Two recent Intergovernmental Panel on Climate Change reports (IPCC 2018; Bindoff et al. 2019) summarize the existing projections of future coral bleaching, stating that coral reefs as we know them will all but disappear in a scenario of up to 2°C (3.6°F) warming. Additionally, up to 90% of coral reefs could be lost even with an increase of 1.5°C (2.7°F), which is now predicted to occur as soon as 2027. With the Tongan volcanic eruption appearing to have accelerated this process by 10 years, we are running out of time and need to take immediate action.
The Conflict Island Atoll: A Mission Blue Hope Spot
The Conflict Island Atoll, located 120 km (75 miles) east of Milne Bay Province’s capital, Alotau, in Papua New Guinea, is a Mission Blue Hope Spot. It has a small but impactful team of Community Conservation Rangers who are dedicated to preserving not only the environment but also the cultures and traditions linked to the oceans, dating back to the times of creation. In 2017, the islands’ new management established the Conflict Islands Conservation Initiative, a not-for-profit NGO registered in Australia. Since then, they have implemented a range of conservation initiatives for the oceans and the islands. These initiatives include shark and ray studies, a marine debris program that has removed over 14 tons of marine plastics, a manta ray ID program, and a highly successful turtle monitoring program that has released over 100,000 endangered baby turtles to date.
Urgent Response to Coral Bleaching Crisis
In 2023, a coral reef and fish monitoring and restoration program will be implemented in response to an unprecedented mass local coral bleaching crisis that began in October 2022 and has dramatically impacted the waters of Papua New Guinea, with the epicenter in Milne Bay. Currently, there is no large-scale research, reporting, or monitoring on the ground to address this dramatic event in the region. Protective measures are not being implemented, and there is little discussion of the issue locally. According to NOAA Global, sea surface temperature monitoring since October 2022 has resulted in a Level Two alert for coral bleaching, with temperatures of 30°C and higher. These results have caused a massive and devastating coral bleaching event in and around this atoll.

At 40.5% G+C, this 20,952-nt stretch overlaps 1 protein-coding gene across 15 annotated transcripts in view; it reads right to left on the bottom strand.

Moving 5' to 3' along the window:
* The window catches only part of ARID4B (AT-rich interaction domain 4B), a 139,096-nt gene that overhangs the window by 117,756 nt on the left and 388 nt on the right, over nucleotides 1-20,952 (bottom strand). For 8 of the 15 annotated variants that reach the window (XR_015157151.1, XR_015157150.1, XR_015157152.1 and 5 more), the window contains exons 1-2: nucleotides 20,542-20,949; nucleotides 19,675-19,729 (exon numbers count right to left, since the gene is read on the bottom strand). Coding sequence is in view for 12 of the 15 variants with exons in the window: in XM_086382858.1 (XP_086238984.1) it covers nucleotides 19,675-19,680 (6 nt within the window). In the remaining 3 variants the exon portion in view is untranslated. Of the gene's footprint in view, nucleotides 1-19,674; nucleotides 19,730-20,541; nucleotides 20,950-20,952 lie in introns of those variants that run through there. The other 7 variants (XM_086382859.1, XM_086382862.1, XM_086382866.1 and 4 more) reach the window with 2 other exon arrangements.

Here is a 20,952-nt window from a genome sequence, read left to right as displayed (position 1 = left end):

Importance of Emergency Intervention and Restoration Measures
Emergency intervention, coral restoration, and protection measures must be taken as soon as possible to aid in the recovery of coral reefs before coral species become locally extinct in this biodiverse habitat. Our restoration interventions will consider future climate change and ensure strong adaptive management over the project’s lifetime to adapt to potential unchecked rises in global temperatures and future-proof our restoration efforts for sustainability. When corals start to recover from bleaching events, they are highly susceptible to coral predation by the crown of thorns starfish and outbreaks of the Drupella snail, both of which can kill surviving corals. By including a predator control and removal segment in this program, the team will be able to monitor success and safeguard our nurseries and recovery sites from predatory events. The surviving corals after a heat stress event, known as super corals or the jewels of the reef, have been identified as having higher heat tolerance to climate change and bleaching events. Protecting, nurturing, and reseeding these super corals are critical to the long-term health of the reefs once conditions have cooled and are more suitable for coral growth.
PADI Support Enables Training Opportunities for Community Conservation Rangers
Thanks to support from PADI’s Scholarship committee, the Conflict Islands Conservation Initiative will now be able to train all seven Community Conservation Rangers up to PADI Advanced Open Water, with Head Ranger Steven Amos to become the very first PADI Divemaster. Without this support, these opportunities would not exist for the rangers, most of whom only finished primary or early years of high school.
Author Biography – Hayley Versace BSc
Written by Hayley Versace, PADI Master Scuba Diver Trainer, Marine Biologist and Zoologist
Hayley Versace is a PADI Professional with over 15 years of experience as a marine biologist and zoologist. She has been actively involved in direct action conservation for the same duration as her PADI career. She established and has been running the Conflict Islands Conservation Initiative (CICI), developing partnerships, training upcoming community rangers, and establishing programs and funding to support those programs. Combining her knowledge of tourism, conservation, and communities, she has created a platform for powerful, impactful, locally-driven action.